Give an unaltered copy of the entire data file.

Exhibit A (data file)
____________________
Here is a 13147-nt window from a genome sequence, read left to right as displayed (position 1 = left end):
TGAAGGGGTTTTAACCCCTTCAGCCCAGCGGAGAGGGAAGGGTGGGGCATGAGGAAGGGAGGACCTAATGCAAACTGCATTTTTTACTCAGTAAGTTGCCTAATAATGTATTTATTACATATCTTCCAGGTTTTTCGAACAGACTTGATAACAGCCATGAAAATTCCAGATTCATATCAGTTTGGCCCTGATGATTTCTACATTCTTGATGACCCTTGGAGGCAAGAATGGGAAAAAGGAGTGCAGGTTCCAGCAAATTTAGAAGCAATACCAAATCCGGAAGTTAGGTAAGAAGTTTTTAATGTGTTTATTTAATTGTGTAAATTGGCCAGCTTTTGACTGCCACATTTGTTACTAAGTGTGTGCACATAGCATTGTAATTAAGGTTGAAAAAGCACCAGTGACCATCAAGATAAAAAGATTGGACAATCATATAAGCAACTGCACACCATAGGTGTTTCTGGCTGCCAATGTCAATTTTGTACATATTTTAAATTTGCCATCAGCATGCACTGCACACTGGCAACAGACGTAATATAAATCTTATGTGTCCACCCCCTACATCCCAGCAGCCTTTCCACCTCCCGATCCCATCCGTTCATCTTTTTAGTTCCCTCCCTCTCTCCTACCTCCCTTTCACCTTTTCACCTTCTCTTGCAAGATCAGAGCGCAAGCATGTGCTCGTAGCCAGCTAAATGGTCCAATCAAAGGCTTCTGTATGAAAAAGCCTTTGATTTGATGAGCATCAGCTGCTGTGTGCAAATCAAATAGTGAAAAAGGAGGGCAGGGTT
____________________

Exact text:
Here is a 13147-nt window from a genome sequence, read left to right as displayed (position 1 = left end):
TGAAGGGGTTTTAACCCCTTCAGCCCAGCGGAGAGGGAAGGGTGGGGCATGAGGAAGGGAGGACCTAATGCAAACTGCATTTTTTACTCAGTAAGTTGCCTAATAATGTATTTATTACATATCTTCCAGGTTTTTCGAACAGACTTGATAACAGCCATGAAAATTCCAGATTCATATCAGTTTGGCCCTGATGATTTCTACATTCTTGATGACCCTTGGAGGCAAGAATGGGAAAAAGGAGTGCAGGTTCCAGCAAATTTAGAAGCAATACCAAATCCGGAAGTTAGGTAAGAAGTTTTTAATGTGTTTATTTAATTGTGTAAATTGGCCAGCTTTTGACTGCCACATTTGTTACTAAGTGTGTGCACATAGCATTGTAATTAAGGTTGAAAAAGCACCAGTGACCATCAAGATAAAAAGATTGGACAATCATATAAGCAACTGCACACCATAGGTGTTTCTGGCTGCCAATGTCAATTTTGTACATATTTTAAATTTGCCATCAGCATGCACTGCACACTGGCAACAGACGTAATATAAATCTTATGTGTCCACCCCCTACATCCCAGCAGCCTTTCCACCTCCCGATCCCATCCGTTCATCTTTTTAGTTCCCTCCCTCTCTCCTACCTCCCTTTCACCTTTTCACCTTCTCTTGCAAGATCAGAGCGCAAGCATGTGCTCGTAGCCAGCTAAATGGTCCAATCAAAGGCTTCTGTATGAAAAAGCCTTTGATTTGATGAGCATCAGCTGCTGTGTGCAAATCAAATAGTGAAAAAGGAGGGCAGGGTT